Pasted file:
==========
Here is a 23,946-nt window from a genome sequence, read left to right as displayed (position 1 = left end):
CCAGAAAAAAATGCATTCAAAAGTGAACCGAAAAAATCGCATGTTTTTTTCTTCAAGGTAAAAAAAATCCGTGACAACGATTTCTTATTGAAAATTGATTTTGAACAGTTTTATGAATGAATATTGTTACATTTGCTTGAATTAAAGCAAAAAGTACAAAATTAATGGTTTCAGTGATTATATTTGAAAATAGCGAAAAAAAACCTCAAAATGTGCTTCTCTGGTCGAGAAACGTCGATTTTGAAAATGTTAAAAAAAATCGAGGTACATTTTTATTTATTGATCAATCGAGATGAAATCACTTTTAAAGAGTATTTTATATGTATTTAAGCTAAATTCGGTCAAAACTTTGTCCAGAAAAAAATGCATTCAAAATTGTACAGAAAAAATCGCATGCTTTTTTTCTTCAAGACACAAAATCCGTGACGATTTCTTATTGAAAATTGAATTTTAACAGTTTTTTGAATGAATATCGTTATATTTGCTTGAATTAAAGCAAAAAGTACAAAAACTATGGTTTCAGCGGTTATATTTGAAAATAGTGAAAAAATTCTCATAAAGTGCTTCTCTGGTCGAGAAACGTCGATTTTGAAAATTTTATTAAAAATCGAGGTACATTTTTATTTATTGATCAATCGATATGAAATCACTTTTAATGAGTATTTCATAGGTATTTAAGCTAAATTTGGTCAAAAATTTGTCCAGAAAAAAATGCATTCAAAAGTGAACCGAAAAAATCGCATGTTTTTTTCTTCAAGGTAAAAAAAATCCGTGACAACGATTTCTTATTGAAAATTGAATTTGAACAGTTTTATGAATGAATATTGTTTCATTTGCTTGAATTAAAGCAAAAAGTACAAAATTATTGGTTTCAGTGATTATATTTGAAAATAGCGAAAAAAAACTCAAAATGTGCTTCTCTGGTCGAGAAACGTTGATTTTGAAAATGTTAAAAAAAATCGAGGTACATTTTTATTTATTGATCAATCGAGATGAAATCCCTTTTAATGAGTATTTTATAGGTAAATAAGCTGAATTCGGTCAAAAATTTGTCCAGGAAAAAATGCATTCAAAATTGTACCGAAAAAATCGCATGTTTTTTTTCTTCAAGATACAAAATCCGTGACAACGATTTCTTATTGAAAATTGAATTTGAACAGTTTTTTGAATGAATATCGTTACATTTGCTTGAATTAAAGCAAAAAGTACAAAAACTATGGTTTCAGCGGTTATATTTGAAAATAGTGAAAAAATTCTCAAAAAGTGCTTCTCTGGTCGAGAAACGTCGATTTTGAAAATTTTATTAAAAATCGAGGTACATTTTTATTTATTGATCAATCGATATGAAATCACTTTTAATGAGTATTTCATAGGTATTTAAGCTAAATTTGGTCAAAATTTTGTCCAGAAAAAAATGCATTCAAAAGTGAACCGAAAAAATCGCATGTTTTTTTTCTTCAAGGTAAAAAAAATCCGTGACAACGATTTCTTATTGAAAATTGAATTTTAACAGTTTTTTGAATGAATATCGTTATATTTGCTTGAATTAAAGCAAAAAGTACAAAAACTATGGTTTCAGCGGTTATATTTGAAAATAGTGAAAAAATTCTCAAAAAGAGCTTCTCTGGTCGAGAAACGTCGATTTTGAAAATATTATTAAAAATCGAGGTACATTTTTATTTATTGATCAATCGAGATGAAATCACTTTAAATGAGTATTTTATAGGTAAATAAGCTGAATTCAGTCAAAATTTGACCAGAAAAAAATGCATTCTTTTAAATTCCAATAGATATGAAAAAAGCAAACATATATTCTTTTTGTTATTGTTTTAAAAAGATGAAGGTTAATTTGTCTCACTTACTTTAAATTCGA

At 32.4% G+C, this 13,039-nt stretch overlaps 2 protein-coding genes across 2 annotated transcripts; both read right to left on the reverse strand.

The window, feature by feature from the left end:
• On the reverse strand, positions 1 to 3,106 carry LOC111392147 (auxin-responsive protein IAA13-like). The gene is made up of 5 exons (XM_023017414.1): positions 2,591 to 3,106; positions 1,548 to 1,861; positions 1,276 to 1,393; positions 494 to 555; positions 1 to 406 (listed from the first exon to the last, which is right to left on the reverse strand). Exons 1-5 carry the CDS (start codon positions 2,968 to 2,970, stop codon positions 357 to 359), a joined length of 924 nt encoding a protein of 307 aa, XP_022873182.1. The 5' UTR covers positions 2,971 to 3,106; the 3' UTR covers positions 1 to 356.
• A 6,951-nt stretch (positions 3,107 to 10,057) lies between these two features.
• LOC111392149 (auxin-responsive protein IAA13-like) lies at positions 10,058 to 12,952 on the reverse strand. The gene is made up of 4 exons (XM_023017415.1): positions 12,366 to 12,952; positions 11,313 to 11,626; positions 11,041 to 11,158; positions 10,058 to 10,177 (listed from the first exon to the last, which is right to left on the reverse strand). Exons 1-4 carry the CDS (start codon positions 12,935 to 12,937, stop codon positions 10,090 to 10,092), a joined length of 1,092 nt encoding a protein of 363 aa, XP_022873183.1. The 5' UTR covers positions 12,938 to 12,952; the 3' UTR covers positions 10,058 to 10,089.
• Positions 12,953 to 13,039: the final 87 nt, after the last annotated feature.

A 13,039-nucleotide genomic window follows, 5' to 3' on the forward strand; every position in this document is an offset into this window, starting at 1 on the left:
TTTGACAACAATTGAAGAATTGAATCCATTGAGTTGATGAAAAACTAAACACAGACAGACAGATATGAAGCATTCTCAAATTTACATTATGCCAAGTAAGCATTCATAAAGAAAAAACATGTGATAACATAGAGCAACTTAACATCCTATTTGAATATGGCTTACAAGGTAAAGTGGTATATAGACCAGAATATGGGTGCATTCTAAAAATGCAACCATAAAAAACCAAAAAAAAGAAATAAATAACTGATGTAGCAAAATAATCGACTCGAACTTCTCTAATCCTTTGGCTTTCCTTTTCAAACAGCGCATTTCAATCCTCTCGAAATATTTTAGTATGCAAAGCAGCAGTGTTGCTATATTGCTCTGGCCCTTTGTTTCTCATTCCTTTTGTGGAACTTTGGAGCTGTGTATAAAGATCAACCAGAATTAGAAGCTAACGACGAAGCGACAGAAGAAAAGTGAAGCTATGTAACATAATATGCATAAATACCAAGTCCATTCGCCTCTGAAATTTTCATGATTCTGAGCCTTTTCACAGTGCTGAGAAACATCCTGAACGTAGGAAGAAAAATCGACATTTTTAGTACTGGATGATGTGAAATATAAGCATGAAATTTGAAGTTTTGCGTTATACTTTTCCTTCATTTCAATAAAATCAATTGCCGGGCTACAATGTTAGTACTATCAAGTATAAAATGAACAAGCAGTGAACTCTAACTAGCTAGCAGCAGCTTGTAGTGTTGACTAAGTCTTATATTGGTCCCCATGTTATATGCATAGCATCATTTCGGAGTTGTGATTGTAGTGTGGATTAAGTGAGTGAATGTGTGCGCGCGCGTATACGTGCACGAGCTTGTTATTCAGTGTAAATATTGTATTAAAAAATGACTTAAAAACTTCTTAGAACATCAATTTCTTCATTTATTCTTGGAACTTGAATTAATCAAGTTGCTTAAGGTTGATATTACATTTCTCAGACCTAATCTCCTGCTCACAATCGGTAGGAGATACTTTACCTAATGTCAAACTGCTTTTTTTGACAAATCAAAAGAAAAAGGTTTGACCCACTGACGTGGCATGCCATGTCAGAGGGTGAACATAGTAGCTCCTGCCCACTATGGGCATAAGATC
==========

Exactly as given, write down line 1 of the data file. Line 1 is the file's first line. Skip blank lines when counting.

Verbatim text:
Here is a 23,946-nt window from a genome sequence, read left to right as displayed (position 1 = left end):